My second day at the coast was spent at RSPB Radipole. I had seen online the locations where certain species had been seen on site so I had an idea of where I wanted to go. I headed out towards the new screen. Having never been to Radipole before I was a little puzzled by the number of people with shopping bags – it all became clear when I realised there is a housing estate on the other side; what a lovely route to walk into town. It was an overcast day and I soon realised on arrival at the screen that I should have been better prepared and worn more layers! The wind was blowing in the right direction to come straight through the viewing slats!
The Marsh Harriers were active, with three riding the thermals at one point. They didn’t come over the screen on this occasion, staying on the far end of the site, it was lovely to see them gliding gracefully across the sky, I kept thinking about the houses that look over the site wondering if the people there stop to watch. There were a couple of Little Egret and a Grey Heron who were constantly moving around feeding in front of the screen.
I finally saw a Cetti’s Warbler, I had been hearing them all day but they are so difficult to locate. I saw something fly into the base of a bush, I got down to its level and could just see it though the twigs and leaves. It isn’t a great photo, but it is the first one I’ve actually seen! I would have thought there must be about 15 on site.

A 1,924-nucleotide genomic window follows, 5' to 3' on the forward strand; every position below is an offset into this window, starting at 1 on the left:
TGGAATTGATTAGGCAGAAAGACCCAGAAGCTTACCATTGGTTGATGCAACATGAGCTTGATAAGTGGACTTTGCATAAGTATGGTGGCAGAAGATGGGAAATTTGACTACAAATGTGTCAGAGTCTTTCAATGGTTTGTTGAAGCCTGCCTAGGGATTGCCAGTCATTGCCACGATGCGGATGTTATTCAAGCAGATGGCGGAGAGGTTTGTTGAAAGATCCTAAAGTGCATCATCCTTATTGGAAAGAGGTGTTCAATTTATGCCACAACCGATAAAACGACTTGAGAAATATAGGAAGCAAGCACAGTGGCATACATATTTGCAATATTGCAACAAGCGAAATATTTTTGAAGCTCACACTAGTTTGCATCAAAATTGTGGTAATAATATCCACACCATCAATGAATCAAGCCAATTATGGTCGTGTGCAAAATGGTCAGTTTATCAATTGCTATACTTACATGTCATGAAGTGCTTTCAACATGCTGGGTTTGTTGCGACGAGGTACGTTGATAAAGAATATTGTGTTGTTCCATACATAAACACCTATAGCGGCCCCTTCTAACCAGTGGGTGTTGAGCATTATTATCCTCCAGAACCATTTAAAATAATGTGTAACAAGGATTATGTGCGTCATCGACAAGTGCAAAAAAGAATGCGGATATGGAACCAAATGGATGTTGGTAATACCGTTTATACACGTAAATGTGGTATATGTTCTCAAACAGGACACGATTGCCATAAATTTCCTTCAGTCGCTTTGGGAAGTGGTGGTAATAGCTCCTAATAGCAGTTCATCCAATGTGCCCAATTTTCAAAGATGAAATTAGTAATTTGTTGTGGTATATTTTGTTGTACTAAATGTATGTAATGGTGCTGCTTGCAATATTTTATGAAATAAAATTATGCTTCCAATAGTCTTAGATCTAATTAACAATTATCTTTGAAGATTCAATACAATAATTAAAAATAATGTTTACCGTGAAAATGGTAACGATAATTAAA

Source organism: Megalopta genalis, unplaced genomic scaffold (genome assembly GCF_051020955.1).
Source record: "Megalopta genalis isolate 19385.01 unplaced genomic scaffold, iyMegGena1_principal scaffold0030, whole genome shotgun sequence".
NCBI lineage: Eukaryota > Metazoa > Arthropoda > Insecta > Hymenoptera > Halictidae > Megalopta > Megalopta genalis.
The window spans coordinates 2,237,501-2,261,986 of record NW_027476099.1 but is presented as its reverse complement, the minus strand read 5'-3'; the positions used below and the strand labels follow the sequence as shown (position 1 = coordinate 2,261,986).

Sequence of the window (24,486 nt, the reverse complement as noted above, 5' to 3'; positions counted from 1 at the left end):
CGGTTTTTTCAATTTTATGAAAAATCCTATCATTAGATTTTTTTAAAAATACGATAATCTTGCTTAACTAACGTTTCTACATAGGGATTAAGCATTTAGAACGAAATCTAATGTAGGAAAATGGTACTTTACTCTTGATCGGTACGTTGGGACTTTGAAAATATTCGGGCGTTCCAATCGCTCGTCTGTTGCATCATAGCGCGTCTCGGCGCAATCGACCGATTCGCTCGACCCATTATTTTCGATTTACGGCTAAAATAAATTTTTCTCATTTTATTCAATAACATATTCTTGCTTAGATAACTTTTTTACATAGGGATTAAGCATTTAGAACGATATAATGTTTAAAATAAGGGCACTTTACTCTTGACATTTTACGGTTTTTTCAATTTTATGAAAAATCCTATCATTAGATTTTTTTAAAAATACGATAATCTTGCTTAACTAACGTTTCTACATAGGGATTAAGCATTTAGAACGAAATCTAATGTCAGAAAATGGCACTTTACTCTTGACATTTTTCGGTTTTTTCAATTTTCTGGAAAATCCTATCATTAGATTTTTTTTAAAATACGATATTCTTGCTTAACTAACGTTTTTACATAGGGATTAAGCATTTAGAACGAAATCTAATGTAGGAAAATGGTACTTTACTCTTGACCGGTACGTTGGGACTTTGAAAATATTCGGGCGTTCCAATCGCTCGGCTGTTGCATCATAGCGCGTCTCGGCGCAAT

When visiting an RSPB site I always have lunch in their Café, that most of the sites have, I think it’s a great way to help fund the charity and also help local suppliers; they always use local produce where possible. The food, drinks and especially cakes are always of a superb standard ☺
It was sad to see that the Mute Swan next to the Discovery Centre no longer had eggs, there was a Mallard sat on the nest when I was there. I don’t know why they were gone but I did hear someone say it could have been rats and later during the afternoon I saw a Brown Rat so I guess that could explain it. I liked seeing the Hooded Merganser trying to take control of the waters and chasing the Tufted Ducks at every turn. He has now been living there for 10 years, he obviously found a good home when he flew off course all that time ago.
Late afternoon I headed to the concrete bridge to watch the Swallows over the reeds. I saw something out of the corner of my eye, got the camera lined up, took one shot and it was gone – it was a Bearded Tit! Unfortunately it had a reed in front of it but I am still please with the shot, it’s the first picture I have managed to get of one actually in reeds! RSPB Leighton Moss is a great place to take pictures of them on the grit trays. The Swallows were not so easy to get a shot of!
My full sightings list:
Birds: Gadwall, Canada geese, Marsh Harrier, Moorhen, Swallows, Grey Heron, Little Egret, Mallard, Coot, Teal, Magpie, Great Tit, Cetti’s Warbler, Carrion Crow, Tufted Ducks, Herring Gull, Lesser Black-backed Gull, Great-crested Grebe, Dunnock, Bearded Tit, Hooded Merganser, Blackbird
Mammals: Brown Rat
Butterflies: Speckled Wood